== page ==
This question comes up about once every six months. A client arrives at our door and wants help. They are overwhelmed with debt. Sometimes, it’s because they have this business that is not performing as they hoped/wanted/expected (often, because they need the structure and systems to make it so), other times because of an accident or a sudden illness. But, no matter what the cause, we need to work together to make the situation tenable.
For those Americans who have come upon hard times, the choice to end their problems is almost always bankruptcy. Individuals who earn about the median for their area and can’t repay their debts can file Chapter 7. Assuming there is no lying or subterfuge in the application, one’s debts can be adjudicated and the taxpayer gets a clean slate. (Clean in that they owe no money- but they no longer have access to credit cards [for a few years, at least] and their credit history will reflect the bankruptcy.) Of course, one’s assets (over a certain value) are used to satisfy [that’s a legal term, you can bet the credits are NOT satisfied not receiving all that they owe) the creditors’ demands.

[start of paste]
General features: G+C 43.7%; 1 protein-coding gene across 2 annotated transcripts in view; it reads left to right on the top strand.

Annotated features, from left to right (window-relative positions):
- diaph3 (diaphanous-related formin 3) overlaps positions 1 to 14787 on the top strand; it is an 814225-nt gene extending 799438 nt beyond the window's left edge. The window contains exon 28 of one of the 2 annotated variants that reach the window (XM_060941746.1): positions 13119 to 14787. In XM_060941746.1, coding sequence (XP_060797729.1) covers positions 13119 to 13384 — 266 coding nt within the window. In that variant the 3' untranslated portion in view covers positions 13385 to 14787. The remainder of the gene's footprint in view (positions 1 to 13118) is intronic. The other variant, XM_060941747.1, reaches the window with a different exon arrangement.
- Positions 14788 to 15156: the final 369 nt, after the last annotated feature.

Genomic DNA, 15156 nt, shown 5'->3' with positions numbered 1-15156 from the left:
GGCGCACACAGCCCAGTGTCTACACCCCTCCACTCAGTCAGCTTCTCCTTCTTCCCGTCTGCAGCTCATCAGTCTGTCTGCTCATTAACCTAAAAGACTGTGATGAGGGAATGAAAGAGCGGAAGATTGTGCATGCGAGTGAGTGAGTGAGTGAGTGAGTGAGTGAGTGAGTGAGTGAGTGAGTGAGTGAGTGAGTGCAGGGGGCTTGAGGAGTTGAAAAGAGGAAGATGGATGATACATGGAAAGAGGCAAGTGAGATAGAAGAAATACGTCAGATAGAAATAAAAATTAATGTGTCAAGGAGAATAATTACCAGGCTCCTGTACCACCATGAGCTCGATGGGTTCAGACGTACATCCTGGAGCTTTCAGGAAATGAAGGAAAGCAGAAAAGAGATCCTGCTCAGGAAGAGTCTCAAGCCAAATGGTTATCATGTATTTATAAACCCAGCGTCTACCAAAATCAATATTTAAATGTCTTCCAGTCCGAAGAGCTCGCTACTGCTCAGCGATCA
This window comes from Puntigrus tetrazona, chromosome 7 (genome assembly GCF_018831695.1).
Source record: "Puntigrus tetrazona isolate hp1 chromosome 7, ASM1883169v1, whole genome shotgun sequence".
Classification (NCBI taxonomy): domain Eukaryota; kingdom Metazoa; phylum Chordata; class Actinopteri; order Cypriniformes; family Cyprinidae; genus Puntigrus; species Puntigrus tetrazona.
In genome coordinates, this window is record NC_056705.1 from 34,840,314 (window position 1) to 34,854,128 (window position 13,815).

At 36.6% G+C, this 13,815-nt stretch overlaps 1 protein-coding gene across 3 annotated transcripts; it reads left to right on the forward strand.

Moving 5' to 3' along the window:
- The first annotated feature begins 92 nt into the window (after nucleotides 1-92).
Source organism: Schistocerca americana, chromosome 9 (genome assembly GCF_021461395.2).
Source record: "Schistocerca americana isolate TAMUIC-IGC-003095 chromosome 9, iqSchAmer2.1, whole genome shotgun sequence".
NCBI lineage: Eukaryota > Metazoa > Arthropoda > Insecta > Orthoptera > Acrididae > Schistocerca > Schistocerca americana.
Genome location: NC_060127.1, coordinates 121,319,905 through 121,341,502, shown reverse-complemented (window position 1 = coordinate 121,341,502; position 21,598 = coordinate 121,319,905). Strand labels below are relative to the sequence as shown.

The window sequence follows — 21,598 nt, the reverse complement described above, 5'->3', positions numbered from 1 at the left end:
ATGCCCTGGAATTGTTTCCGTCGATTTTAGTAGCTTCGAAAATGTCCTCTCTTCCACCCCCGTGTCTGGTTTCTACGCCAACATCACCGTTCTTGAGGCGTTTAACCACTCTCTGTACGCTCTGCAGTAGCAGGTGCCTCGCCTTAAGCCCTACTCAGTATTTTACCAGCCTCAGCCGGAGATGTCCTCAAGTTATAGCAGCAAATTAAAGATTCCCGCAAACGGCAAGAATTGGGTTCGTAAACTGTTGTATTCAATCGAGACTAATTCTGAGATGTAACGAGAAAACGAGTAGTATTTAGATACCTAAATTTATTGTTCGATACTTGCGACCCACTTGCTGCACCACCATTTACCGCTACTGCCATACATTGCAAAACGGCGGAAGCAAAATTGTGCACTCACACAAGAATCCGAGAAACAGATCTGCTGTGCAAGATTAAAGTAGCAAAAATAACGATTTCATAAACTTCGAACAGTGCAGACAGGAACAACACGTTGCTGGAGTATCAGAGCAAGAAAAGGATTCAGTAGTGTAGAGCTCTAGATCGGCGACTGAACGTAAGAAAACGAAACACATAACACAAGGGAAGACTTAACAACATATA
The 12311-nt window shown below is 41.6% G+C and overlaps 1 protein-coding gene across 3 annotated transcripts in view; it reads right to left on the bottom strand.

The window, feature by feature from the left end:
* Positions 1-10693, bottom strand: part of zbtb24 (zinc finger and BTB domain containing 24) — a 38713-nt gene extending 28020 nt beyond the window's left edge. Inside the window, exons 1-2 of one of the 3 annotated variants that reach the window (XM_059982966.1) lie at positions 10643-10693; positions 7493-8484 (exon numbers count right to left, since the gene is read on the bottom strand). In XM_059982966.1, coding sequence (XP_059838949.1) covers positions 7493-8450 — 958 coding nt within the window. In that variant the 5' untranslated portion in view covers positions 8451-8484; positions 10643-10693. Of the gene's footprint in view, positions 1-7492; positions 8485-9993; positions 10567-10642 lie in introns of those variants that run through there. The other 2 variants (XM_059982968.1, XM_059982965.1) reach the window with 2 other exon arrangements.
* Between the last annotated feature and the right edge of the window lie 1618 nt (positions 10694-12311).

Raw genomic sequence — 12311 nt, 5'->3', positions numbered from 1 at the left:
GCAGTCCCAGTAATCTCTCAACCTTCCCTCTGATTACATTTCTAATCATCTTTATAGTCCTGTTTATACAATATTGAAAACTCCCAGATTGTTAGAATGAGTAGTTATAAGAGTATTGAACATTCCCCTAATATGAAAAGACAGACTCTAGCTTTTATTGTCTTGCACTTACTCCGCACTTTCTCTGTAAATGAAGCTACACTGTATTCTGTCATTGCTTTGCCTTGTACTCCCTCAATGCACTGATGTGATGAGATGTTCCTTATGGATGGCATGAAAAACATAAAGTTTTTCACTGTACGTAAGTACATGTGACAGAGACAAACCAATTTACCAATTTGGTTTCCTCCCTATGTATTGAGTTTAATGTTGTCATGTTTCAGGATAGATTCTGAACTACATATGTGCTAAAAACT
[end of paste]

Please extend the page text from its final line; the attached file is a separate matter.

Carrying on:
Boy, was I surprised. Here I am advising all of you (but especially my clients) of all the changes that happened to affect tax filings this year. And, I missed one. A big one.
College tuition. OK. Breathe… Yes, it’s high- very high. It amazes me that the highest tuition in the land is to be found at a STATE university. When I was going to college – back before we were a free nation- you could bank on two things. State schools were cheap. State schools were easier to get into.